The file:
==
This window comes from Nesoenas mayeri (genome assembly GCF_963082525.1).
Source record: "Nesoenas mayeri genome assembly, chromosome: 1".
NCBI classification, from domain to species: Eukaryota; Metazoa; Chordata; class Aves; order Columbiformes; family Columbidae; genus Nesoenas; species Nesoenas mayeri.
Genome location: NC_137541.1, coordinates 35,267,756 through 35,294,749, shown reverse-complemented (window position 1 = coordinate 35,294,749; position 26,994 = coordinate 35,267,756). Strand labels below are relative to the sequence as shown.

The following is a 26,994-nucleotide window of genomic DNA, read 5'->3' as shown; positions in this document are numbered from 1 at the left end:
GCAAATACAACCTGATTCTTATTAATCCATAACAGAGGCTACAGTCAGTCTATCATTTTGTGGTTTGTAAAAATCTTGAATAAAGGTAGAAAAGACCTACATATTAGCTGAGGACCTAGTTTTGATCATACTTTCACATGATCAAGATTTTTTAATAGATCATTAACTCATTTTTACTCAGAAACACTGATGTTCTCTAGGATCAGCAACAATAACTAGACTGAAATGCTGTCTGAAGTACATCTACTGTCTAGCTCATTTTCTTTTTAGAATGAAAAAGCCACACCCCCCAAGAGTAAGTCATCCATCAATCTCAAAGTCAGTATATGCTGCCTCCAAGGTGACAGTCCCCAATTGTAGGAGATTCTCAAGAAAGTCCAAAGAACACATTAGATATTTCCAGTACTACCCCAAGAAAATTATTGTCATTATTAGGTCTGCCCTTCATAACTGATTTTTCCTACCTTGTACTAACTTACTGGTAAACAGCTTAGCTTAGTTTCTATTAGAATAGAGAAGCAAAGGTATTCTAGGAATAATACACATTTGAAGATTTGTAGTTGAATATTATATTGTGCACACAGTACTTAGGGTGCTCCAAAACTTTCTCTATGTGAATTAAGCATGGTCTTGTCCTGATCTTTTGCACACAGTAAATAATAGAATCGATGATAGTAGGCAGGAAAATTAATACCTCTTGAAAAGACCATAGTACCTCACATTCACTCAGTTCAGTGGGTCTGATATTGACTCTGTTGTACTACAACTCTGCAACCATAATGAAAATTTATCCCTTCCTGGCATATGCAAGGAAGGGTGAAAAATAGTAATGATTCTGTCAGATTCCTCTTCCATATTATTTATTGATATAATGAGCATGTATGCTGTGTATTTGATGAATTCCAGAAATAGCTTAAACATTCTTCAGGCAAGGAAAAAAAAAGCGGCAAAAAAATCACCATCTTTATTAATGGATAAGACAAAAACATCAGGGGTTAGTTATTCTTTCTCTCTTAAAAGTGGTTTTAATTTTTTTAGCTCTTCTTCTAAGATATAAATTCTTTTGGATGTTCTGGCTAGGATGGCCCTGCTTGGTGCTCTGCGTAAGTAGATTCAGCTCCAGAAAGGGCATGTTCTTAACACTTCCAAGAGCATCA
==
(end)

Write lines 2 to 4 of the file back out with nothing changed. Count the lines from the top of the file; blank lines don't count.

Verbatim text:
Source record: "Nesoenas mayeri genome assembly, chromosome: 1".
NCBI classification, from domain to species: Eukaryota; Metazoa; Chordata; class Aves; order Columbiformes; family Columbidae; genus Nesoenas; species Nesoenas mayeri.
Genome location: NC_137541.1, coordinates 35,267,756 through 35,294,749, shown reverse-complemented (window position 1 = coordinate 35,294,749; position 26,994 = coordinate 35,267,756). Strand labels below are relative to the sequence as shown.